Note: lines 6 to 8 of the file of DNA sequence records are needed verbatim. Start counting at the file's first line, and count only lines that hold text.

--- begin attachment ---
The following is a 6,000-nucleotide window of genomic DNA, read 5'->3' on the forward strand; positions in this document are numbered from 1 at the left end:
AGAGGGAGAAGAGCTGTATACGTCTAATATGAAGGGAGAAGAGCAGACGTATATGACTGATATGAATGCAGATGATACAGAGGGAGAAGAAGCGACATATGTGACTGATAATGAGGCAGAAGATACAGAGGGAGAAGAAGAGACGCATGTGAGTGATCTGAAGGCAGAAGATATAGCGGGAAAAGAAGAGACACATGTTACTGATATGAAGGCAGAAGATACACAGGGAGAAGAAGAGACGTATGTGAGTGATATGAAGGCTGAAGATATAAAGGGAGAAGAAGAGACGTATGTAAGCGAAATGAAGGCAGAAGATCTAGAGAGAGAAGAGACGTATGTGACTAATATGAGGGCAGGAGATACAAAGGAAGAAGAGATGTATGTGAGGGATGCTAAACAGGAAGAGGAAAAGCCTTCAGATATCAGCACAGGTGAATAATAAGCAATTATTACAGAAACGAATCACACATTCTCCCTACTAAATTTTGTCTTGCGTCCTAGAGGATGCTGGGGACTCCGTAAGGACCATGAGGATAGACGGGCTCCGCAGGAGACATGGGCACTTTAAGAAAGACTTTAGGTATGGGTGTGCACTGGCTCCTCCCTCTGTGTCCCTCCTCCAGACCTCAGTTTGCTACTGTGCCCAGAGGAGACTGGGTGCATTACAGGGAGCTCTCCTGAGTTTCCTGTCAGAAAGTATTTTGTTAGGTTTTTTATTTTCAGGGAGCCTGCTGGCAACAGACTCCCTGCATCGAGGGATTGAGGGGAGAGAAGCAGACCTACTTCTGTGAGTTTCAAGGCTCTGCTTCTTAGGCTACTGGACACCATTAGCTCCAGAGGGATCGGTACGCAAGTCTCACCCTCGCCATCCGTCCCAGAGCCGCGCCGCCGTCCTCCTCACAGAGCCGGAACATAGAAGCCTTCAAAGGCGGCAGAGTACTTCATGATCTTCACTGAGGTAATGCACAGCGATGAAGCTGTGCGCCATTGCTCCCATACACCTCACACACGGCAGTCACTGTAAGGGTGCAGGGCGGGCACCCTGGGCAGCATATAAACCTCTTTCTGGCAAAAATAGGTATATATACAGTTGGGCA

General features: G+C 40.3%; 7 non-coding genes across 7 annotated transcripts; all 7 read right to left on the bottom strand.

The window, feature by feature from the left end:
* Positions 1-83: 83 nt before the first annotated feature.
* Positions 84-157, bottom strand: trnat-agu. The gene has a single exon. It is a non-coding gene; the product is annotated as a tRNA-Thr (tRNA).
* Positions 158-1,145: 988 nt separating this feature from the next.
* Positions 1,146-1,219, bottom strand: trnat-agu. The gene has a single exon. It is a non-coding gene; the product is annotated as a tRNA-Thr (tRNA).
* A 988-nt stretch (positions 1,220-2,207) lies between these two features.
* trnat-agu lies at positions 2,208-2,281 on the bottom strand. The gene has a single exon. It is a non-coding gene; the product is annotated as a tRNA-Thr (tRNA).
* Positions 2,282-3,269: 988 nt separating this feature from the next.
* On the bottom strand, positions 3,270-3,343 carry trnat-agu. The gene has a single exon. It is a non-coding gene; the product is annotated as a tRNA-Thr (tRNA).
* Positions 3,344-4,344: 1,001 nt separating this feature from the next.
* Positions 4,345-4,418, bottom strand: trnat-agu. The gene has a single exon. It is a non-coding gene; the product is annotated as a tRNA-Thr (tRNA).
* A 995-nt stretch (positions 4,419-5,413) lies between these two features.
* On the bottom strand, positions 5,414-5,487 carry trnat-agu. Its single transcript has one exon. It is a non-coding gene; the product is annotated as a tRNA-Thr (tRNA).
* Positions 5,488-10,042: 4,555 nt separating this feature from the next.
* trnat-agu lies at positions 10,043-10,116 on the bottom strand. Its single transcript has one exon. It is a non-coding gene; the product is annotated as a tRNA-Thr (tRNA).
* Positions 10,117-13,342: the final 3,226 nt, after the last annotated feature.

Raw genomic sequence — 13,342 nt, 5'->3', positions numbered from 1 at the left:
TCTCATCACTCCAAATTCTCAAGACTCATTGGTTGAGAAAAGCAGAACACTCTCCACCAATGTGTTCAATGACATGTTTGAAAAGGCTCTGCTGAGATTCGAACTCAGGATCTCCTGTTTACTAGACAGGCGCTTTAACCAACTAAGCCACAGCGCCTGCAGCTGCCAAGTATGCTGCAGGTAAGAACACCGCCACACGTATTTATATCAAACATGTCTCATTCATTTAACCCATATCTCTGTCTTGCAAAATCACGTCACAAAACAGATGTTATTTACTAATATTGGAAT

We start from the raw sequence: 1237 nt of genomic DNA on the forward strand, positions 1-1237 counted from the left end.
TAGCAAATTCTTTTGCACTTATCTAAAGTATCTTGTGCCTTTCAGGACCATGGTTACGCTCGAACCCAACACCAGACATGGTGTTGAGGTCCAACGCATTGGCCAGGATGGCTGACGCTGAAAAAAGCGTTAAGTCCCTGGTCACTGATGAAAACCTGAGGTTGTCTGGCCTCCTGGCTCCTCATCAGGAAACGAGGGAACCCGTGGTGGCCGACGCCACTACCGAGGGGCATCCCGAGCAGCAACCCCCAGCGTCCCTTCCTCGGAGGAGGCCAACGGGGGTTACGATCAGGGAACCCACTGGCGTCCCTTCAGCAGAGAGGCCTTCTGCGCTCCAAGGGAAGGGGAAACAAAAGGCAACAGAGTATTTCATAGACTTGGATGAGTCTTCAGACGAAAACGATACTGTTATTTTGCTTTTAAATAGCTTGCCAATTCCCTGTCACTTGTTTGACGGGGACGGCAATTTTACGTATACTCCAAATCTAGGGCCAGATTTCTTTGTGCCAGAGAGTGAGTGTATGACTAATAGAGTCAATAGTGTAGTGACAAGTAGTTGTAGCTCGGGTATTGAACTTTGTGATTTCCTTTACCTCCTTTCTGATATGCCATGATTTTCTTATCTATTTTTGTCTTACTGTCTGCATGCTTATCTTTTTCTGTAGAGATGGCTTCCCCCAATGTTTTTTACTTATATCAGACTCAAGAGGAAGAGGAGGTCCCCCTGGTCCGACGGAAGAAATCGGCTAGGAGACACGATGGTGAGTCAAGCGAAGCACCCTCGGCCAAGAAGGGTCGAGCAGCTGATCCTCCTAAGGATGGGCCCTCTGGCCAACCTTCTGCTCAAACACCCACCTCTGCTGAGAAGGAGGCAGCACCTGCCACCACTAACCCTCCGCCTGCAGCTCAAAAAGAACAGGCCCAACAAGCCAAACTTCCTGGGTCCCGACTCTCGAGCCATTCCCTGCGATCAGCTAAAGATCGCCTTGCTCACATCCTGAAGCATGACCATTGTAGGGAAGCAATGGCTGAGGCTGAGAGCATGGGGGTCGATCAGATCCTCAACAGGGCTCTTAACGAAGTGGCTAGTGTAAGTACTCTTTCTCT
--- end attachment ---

* Positions 84-157, bottom strand: trnat-agu. The gene has a single exon. It is a non-coding gene; the product is annotated as a tRNA-Thr (tRNA).
* Positions 158-1,145: 988 nt separating this feature from the next.
* Positions 1,146-1,219, bottom strand: trnat-agu. The gene has a single exon. It is a non-coding gene; the product is annotated as a tRNA-Thr (tRNA).